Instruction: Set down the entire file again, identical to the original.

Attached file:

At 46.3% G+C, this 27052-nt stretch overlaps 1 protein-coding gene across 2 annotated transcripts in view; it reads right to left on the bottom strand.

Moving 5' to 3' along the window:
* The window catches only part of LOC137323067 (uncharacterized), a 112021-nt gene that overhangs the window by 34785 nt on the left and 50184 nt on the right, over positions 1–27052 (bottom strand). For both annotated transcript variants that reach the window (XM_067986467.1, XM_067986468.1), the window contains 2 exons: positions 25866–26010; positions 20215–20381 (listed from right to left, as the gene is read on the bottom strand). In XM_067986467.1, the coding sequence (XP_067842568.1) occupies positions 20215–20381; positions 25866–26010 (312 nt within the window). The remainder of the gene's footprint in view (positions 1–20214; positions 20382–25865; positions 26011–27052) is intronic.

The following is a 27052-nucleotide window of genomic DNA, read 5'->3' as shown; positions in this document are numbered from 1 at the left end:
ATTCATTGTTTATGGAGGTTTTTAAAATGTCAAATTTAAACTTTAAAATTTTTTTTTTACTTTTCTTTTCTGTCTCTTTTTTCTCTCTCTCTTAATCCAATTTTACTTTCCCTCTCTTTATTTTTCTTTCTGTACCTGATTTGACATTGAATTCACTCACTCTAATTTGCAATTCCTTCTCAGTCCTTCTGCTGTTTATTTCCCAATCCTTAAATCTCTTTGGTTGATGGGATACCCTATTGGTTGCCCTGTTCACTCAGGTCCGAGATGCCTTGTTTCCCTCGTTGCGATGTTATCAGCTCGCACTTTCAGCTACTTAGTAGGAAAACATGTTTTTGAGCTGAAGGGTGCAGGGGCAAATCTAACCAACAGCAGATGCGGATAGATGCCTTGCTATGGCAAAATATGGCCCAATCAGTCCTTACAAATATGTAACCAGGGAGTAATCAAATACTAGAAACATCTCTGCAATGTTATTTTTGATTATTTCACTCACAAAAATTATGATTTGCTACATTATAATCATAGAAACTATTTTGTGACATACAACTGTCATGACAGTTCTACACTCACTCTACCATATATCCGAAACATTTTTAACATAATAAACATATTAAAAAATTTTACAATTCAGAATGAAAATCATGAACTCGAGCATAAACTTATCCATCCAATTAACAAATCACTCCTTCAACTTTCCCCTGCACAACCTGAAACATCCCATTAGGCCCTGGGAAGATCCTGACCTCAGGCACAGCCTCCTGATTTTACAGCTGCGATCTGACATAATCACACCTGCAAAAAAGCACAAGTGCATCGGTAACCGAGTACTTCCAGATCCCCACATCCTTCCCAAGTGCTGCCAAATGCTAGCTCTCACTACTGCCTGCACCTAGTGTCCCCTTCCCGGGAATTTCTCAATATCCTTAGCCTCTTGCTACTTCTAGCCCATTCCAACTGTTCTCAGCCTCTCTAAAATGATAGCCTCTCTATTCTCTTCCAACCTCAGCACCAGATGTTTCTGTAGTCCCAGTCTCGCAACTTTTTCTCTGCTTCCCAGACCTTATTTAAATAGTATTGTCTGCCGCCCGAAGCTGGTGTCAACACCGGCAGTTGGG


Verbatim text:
At 46.3% G+C, this 27052-nt stretch overlaps 1 protein-coding gene across 2 annotated transcripts in view; it reads right to left on the bottom strand.

Moving 5' to 3' along the window:
* The window catches only part of LOC137323067 (uncharacterized), a 112021-nt gene that overhangs the window by 34785 nt on the left and 50184 nt on the right, over positions 1–27052 (bottom strand). For both annotated transcript variants that reach the window (XM_067986467.1, XM_067986468.1), the window contains 2 exons: positions 25866–26010; positions 20215–20381 (listed from right to left, as the gene is read on the bottom strand). In XM_067986467.1, the coding sequence (XP_067842568.1) occupies positions 20215–20381; positions 25866–26010 (312 nt within the window). The remainder of the gene's footprint in view (positions 1–20214; positions 20382–25865; positions 26011–27052) is intronic.

The following is a 27052-nucleotide window of genomic DNA, read 5'->3' as shown; positions in this document are numbered from 1 at the left end:
ATTCATTGTTTATGGAGGTTTTTAAAATGTCAAATTTAAACTTTAAAATTTTTTTTTTACTTTTCTTTTCTGTCTCTTTTTTCTCTCTCTCTTAATCCAATTTTACTTTCCCTCTCTTTATTTTTCTTTCTGTACCTGATTTGACATTGAATTCACTCACTCTAATTTGCAATTCCTTCTCAGTCCTTCTGCTGTTTATTTCCCAATCCTTAAATCTCTTTGGTTGATGGGATACCCTATTGGTTGCCCTGTTCACTCAGGTCCGAGATGCCTTGTTTCCCTCGTTGCGATGTTATCAGCTCGCACTTTCAGCTACTTAGTAGGAAAACATGTTTTTGAGCTGAAGGGTGCAGGGGCAAATCTAACCAACAGCAGATGCGGATAGATGCCTTGCTATGGCAAAATATGGCCCAATCAGTCCTTACAAATATGTAACCAGGGAGTAATCAAATACTAGAAACATCTCTGCAATGTTATTTTTGATTATTTCACTCACAAAAATTATGATTTGCTACATTATAATCATAGAAACTATTTTGTGACATACAACTGTCATGACAGTTCTACACTCACTCTACCATATATCCGAAACATTTTTAACATAATAAACATATTAAAAAATTTTACAATTCAGAATGAAAATCATGAACTCGAGCATAAACTTATCCATCCAATTAACAAATCACTCCTTCAACTTTCCCCTGCACAACCTGAAACATCCCATTAGGCCCTGGGAAGATCCTGACCTCAGGCACAGCCTCCTGATTTTACAGCTGCGATCTGACATAATCACACCTGCAAAAAAGCACAAGTGCATCGGTAACCGAGTACTTCCAGATCCCCACATCCTTCCCAAGTGCTGCCAAATGCTAGCTCTCACTACTGCCTGCACCTAGTGTCCCCTTCCCGGGAATTTCTCAATATCCTTAGCCTCTTGCTACTTCTAGCCCATTCCAACTGTTCTCAGCCTCTCTAAAATGATAGCCTCTCTATTCTCTTCCAACCTCAGCACCAGATGTTTCTGTAGTCCCAGTCTCGCAACTTTTTCTCTGCTTCCCAGACCTTATTTAAATAGTATTGTCTGCCGCCCGAAGCTGGTGTCAACACCGGCAGTTGGG